Core: noun, the most important part of a thing, the essence; from the Latin cor, meaning heart.

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 Volume 2.4 This View’s Poetry September 30, 2002 


    The Summons    
         
   

I expect you in September
With the glory of the year:
You shall make the Autumn precious,
And the death of Summer dear;
You shall help the days that shorten,
With a lengthening of delight;
You shall whisper long-drawn blisses
Through the gathering screen of night.

I will lead you, dream-enchanted,
Where the fairest grasses grow;
I will hear your murmured music
Where the fresh winds pipe and blow.
On the brown heath, weird-encircled,
Shall our noiseless footsteps fall, —
We, communing with twin counsel,
Each to other all in all.

Leave the titles that men owe thee;
Like the first pair let us meet;
Name the world all over to me,
New-created at thy feet;
Gentle task and duteous learning,
I will hang upon thy breath
With the tender zeal of childhood,
With the constancy of death.

What shall be the gods declare not, —
They who stamp Love’s burning coin
Into spangles of a moment,
Into stars that deathless shine.
Oh! the foolish music lingers;
For the theme is heavenly dear:
I expect you in September,
With the glories of the year.

   
         
    Julia Ward Howe (1819-1911)    
   

Yale Book of American Verse (1912) # 139
ed. Thomas R. Lounsbury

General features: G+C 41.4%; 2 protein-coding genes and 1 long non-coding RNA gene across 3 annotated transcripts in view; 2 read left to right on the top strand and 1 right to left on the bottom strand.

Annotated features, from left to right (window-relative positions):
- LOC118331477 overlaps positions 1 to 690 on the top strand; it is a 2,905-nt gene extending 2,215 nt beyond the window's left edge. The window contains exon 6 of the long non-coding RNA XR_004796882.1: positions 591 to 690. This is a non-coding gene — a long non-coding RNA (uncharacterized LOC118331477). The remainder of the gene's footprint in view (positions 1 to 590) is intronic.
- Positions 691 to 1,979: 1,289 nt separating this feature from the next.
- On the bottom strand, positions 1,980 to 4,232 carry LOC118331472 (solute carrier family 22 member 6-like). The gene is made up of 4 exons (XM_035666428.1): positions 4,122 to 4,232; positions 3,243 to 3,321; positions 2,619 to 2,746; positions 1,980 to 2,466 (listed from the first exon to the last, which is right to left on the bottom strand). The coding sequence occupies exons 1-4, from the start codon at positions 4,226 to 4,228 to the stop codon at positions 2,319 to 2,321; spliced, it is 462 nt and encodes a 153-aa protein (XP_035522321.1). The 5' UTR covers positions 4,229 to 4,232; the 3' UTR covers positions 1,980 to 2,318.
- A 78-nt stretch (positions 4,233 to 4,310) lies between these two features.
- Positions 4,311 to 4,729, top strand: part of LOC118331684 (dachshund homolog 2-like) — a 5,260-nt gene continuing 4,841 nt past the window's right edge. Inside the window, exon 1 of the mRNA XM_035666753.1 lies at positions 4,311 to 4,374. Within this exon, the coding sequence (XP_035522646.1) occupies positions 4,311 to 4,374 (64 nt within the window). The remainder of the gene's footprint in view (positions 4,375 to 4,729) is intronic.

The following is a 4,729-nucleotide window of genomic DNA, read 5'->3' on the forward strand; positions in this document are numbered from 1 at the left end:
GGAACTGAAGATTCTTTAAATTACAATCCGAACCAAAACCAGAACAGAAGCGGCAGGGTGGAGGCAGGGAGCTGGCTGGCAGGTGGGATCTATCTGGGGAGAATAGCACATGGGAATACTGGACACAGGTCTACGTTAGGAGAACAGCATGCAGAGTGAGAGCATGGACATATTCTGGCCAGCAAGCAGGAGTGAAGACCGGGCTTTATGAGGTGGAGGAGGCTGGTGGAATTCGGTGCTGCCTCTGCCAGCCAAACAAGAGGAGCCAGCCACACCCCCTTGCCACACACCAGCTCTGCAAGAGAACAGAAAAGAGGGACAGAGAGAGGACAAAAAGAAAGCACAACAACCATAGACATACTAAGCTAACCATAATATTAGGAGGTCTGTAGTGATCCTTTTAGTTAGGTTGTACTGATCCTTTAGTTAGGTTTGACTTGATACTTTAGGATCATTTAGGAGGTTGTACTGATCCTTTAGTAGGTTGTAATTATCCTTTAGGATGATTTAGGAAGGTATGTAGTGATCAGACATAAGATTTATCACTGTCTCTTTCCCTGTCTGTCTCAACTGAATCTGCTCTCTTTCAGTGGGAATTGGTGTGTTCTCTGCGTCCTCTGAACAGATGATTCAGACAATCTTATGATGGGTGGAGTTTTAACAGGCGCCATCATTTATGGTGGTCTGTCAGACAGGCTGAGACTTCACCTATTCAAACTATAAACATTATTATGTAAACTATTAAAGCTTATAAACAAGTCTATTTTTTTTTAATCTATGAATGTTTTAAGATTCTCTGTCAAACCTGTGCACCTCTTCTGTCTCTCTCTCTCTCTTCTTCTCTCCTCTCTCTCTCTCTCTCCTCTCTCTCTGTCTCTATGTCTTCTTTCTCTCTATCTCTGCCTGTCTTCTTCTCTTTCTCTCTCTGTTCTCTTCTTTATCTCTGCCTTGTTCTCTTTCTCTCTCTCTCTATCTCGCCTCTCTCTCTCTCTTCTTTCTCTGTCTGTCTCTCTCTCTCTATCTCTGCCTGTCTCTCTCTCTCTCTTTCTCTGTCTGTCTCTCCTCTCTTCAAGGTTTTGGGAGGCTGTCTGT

Nimrod in September    
         
   

When half the drowsy world’s a-bed
And misty morning rises red,
With jollity of horn and lusty cheer,
Young Nimrod urges on his dwindling rout;
Along the yellowing coverts we can hear
His horse’s hoofs thud hither and about:
In mulberry coat he rides and makes
Huge clamour in the sultry brakes.

   
         
    Siegfried Sassoon (1886-1967)    
   

The Old Huntsman and Other Poems (1918) # 37

   

    Laughing Corn    
         
   

There was a high majestic fooling
Day before yesterday in the yellow corn.

And day after to-morrow in the yellow corn
There will be high majestic fooling.

The ears ripen in late summer
And come on with a conquering laughter,
Come on with a high and conquering laughter.

The long-tailed blackbirds are hoarse.
One of the smaller blackbirds chitters on a stalk
And a spot of red is on its shoulder
And I never heard its name in my life.

Some of the ears are bursting.
A white juice works inside.
Cornsilk creeps in the end and dangles in the wind.
Always — I never knew it any other way —
The wind and the corn talk things over together.
And the rain and the corn and the sun and the corn
Talk things over together.

Over the road is the farmhouse.
The siding is white and a green blind is slung loose.
It will not be fixed till the corn is husked.
The farmer and his wife talk things over together.

   
         
    Carl Sandburg (1878–1967)    
   

Cornhuskers (1918) # 5

   

    Triad    
         
    From the Silence of Time, Time’s Silence borrow.
In the heart of To-day is the word of To-morrow.
The Builders of Joy are the Children of Sorrow.
   
         
    William Sharp (1856-1902)    
   

Oxford Book of English Mystical Verse p. 400
ed. D. H. S. Nicholson and A. H. E. Lee

   



 Volume 2.4 This View’s Poetry September 30, 2002 





The View from the Core, and all original material, © E. L. Core 2002. All rights reserved.

Cor ad cor loquitur J. H. Newman — “Heart speaks to heart”